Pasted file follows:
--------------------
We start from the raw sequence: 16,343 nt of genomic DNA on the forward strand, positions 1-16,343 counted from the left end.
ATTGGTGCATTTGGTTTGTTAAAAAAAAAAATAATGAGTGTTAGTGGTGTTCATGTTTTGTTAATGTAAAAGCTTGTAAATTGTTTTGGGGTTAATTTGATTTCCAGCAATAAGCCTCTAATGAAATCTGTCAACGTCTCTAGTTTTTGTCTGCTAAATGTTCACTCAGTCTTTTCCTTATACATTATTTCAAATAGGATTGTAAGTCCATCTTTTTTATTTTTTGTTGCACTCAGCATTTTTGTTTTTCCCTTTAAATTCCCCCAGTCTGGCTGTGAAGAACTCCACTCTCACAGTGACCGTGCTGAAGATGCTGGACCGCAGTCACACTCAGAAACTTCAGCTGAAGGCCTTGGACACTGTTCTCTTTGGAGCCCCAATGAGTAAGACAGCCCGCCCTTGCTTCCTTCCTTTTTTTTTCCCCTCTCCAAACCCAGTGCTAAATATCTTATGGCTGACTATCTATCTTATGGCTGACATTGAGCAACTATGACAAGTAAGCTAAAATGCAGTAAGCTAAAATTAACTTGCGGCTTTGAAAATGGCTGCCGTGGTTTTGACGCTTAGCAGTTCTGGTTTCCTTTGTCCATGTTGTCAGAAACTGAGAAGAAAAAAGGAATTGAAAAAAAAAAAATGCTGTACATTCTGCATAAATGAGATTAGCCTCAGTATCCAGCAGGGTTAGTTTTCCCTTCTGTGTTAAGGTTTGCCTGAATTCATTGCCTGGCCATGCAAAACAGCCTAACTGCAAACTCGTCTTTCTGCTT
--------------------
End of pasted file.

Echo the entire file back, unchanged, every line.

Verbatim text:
We start from the raw sequence: 16,343 nt of genomic DNA on the forward strand, positions 1-16,343 counted from the left end.
ATTGGTGCATTTGGTTTGTTAAAAAAAAAAATAATGAGTGTTAGTGGTGTTCATGTTTTGTTAATGTAAAAGCTTGTAAATTGTTTTGGGGTTAATTTGATTTCCAGCAATAAGCCTCTAATGAAATCTGTCAACGTCTCTAGTTTTTGTCTGCTAAATGTTCACTCAGTCTTTTCCTTATACATTATTTCAAATAGGATTGTAAGTCCATCTTTTTTATTTTTTGTTGCACTCAGCATTTTTGTTTTTCCCTTTAAATTCCCCCAGTCTGGCTGTGAAGAACTCCACTCTCACAGTGACCGTGCTGAAGATGCTGGACCGCAGTCACACTCAGAAACTTCAGCTGAAGGCCTTGGACACTGTTCTCTTTGGAGCCCCAATGAGTAAGACAGCCCGCCCTTGCTTCCTTCCTTTTTTTTTCCCCTCTCCAAACCCAGTGCTAAATATCTTATGGCTGACTATCTATCTTATGGCTGACATTGAGCAACTATGACAAGTAAGCTAAAATGCAGTAAGCTAAAATTAACTTGCGGCTTTGAAAATGGCTGCCGTGGTTTTGACGCTTAGCAGTTCTGGTTTCCTTTGTCCATGTTGTCAGAAACTGAGAAGAAAAAAGGAATTGAAAAAAAAAAAATGCTGTACATTCTGCATAAATGAGATTAGCCTCAGTATCCAGCAGGGTTAGTTTTCCCTTCTGTGTTAAGGTTTGCCTGAATTCATTGCCTGGCCATGCAAAACAGCCTAACTGCAAACTCGTCTTTCTGCTT